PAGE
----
(Chicago, IL) – October 21, 2011. Despite—or because of—their growing and testy rivalry, Governor Pat Quinn and Chicago Mayor Rahm Emanuel today appeared together at a press conference—where they could keep an eye on each other–to announce agreements with two McCormick Place labor unions that re-patch earlier legislated labor reforms that a court had earlier overturned.
“These historic reforms will save exhibitors money by giving them the flexibility they need and help to attract even more shows to Illinois, while making sure the many hard-working men and women who support McCormick Place stay on the job,” said Quinn, whose staff had worked with Emanuel aides to harness an agreement.
The Chicago Regional Council of Carpenters and Teamsters Local 727 agreed to allow show managers and exhibitors to perform their own work in any size booth, using their own ladders, hand tools, cordless tools and power tools. Exhibitors will also be allowed to load and unload their own vehicles. Additionally, two-person work crews will replace the three-person crews required before the reforms.
The unions essentially agreed to the terms that they had previously sued to overturn.
“This agreement will help our members stay on the job and keep Chicago’s trade show industry healthy for years to come,” said Frank Libby, the carpenters’ president.
Emanuel, who was tilted against organized labor and who was eager to restore the earlier reforms, said, “These historic reforms will save exhibitors money by giving them the flexibility they need and help to attract even more shows to Illinois…”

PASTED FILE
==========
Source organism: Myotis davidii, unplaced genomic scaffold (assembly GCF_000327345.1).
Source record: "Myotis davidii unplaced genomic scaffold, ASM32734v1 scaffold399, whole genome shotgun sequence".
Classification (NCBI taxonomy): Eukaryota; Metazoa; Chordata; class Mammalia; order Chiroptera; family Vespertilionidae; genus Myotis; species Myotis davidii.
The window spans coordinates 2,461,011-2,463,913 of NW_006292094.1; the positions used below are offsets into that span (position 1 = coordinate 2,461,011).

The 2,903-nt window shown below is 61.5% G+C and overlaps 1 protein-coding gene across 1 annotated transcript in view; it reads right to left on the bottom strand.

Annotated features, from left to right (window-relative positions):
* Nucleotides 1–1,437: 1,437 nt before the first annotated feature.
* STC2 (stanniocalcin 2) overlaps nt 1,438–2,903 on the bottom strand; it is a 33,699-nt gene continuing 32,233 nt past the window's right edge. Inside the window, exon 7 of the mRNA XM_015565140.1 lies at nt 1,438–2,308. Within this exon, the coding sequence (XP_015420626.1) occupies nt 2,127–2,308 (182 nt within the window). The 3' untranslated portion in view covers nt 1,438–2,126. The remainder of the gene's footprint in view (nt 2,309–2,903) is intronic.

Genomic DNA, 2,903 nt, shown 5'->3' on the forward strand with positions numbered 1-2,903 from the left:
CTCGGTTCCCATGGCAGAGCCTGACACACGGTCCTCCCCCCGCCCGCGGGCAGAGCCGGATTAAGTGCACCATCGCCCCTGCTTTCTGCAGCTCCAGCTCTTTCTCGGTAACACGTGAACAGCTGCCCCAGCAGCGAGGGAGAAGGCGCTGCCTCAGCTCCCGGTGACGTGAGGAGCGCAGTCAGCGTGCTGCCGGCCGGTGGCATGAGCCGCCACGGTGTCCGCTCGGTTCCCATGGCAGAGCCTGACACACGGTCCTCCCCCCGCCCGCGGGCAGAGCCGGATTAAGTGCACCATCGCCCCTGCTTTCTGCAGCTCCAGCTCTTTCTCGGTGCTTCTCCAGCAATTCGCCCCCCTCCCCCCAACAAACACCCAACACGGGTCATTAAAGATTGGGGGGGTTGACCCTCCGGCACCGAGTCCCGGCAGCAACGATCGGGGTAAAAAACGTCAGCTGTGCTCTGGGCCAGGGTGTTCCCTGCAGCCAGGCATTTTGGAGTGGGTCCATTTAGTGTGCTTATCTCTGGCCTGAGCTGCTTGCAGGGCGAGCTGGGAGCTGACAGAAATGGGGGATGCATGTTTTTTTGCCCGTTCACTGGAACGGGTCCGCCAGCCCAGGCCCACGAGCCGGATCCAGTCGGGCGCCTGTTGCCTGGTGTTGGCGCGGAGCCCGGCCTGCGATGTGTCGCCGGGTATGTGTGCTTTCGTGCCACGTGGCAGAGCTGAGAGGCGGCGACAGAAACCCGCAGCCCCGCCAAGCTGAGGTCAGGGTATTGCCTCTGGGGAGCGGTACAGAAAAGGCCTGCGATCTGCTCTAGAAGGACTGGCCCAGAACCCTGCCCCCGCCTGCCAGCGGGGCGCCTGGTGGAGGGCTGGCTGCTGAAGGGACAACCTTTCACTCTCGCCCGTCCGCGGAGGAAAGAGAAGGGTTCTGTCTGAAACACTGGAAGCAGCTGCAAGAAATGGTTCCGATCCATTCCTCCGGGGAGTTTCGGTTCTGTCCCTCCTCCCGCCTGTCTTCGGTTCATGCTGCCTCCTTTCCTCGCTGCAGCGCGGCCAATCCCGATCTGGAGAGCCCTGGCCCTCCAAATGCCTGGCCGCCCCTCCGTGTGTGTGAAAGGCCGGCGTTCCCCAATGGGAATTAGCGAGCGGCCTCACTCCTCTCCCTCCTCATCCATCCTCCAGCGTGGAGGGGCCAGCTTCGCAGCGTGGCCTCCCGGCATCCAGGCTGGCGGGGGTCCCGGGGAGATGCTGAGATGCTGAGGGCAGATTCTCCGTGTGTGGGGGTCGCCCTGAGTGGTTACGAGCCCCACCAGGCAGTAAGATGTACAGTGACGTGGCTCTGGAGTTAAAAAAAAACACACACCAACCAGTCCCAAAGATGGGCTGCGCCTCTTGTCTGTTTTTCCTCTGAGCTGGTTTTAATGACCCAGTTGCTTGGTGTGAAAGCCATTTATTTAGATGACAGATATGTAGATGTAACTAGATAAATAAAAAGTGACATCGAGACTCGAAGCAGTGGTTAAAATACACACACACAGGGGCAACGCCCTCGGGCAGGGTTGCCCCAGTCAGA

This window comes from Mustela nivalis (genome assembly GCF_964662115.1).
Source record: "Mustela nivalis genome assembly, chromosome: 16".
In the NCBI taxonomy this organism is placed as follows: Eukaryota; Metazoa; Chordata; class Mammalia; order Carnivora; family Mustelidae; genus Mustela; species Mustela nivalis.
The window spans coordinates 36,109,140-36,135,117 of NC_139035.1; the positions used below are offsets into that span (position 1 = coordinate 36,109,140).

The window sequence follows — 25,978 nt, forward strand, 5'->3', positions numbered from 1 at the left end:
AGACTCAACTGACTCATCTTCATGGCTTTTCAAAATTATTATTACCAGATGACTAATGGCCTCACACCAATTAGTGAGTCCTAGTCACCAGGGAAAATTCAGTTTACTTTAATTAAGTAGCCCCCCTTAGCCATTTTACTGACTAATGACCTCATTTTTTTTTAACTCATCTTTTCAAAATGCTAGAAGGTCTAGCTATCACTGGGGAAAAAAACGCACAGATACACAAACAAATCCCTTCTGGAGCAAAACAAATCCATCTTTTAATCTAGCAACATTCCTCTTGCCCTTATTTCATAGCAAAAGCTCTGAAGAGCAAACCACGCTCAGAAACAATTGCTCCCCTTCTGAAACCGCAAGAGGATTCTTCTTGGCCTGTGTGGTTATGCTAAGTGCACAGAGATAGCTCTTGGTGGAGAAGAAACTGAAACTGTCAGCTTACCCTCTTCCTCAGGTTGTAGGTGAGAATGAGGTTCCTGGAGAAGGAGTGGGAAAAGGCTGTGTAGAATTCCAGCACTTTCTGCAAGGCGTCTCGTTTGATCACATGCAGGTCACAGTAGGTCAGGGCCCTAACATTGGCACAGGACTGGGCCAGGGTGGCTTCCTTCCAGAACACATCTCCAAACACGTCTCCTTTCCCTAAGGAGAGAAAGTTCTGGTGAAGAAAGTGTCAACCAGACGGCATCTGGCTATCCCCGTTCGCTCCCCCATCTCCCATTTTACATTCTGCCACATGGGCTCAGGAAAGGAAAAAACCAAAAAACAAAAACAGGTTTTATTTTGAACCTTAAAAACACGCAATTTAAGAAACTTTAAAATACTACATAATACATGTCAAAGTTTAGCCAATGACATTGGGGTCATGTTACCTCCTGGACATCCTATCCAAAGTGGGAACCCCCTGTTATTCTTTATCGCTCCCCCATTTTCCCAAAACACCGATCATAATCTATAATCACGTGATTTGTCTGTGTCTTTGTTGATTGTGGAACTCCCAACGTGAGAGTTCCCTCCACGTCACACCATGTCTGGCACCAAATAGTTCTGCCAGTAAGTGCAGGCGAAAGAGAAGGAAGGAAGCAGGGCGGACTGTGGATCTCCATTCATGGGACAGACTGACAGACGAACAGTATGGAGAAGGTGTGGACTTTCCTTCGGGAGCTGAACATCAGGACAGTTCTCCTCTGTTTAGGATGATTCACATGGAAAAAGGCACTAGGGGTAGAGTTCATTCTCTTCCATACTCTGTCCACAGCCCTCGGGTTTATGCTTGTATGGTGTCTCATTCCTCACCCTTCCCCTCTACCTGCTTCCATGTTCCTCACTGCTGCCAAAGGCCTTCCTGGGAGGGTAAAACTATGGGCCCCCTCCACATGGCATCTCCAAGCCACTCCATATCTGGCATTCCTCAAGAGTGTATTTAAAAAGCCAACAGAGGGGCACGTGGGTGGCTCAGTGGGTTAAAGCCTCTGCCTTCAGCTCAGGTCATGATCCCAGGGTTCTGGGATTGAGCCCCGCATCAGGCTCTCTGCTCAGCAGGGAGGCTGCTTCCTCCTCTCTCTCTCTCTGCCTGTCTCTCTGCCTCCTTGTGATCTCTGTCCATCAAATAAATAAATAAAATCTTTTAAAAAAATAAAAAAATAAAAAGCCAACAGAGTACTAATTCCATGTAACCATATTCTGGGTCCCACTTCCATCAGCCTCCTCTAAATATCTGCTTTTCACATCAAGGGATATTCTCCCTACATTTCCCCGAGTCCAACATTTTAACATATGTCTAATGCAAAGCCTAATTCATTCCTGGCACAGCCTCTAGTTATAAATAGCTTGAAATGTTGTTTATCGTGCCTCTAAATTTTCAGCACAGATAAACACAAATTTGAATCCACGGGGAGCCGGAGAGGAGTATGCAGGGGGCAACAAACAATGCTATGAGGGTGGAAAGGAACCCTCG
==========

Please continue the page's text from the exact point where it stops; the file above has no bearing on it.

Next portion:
Illinois’ convention and tourism industry supports 66,000 jobs and generates $8 billion in spending each year of which McCormick Place convention business is a big driver.
A local lawmaker, State Rep. Bob Rita (D-Blue Island), also praised the outcome of Quinn and Emanuel’s cooperation on the issue.
“The Chicago convention tourism industry and all the thousands of workers its employs are the most important winners in the McCormick Place agreement that Governor Quinn and Mayor Emanuel brokered with organized labor,” said Rita. “This deal means jobs for the Chicago metropolitan region.”
The joint announcement may, however, mark the outer limits of today’s Quinn-Emanuel Chum-Fest.
Rita and other legislators return to Springfield next week to address a raft of Quinn vetoes and a threatened veto of gaming expansion legislation which promises a casino for Chicago–a cherished Emanuel objective.
Quinn’s conditions for a gaming bill that he will sign contain a poison pill among lawmakers—no slot machines at horse race tracks—effectively kill any gaming expansion.
“Quinn has been flailing around to prove his relevance and re-assert his authority, and he torpedoed the gaming bill in large part for that purpose,” said a long-time Democratic lobbyist. “Boy, what a doozy.”
Today’s McCormick Place victory lap may be the last of its ilk for Quinn and Emanuel for a while.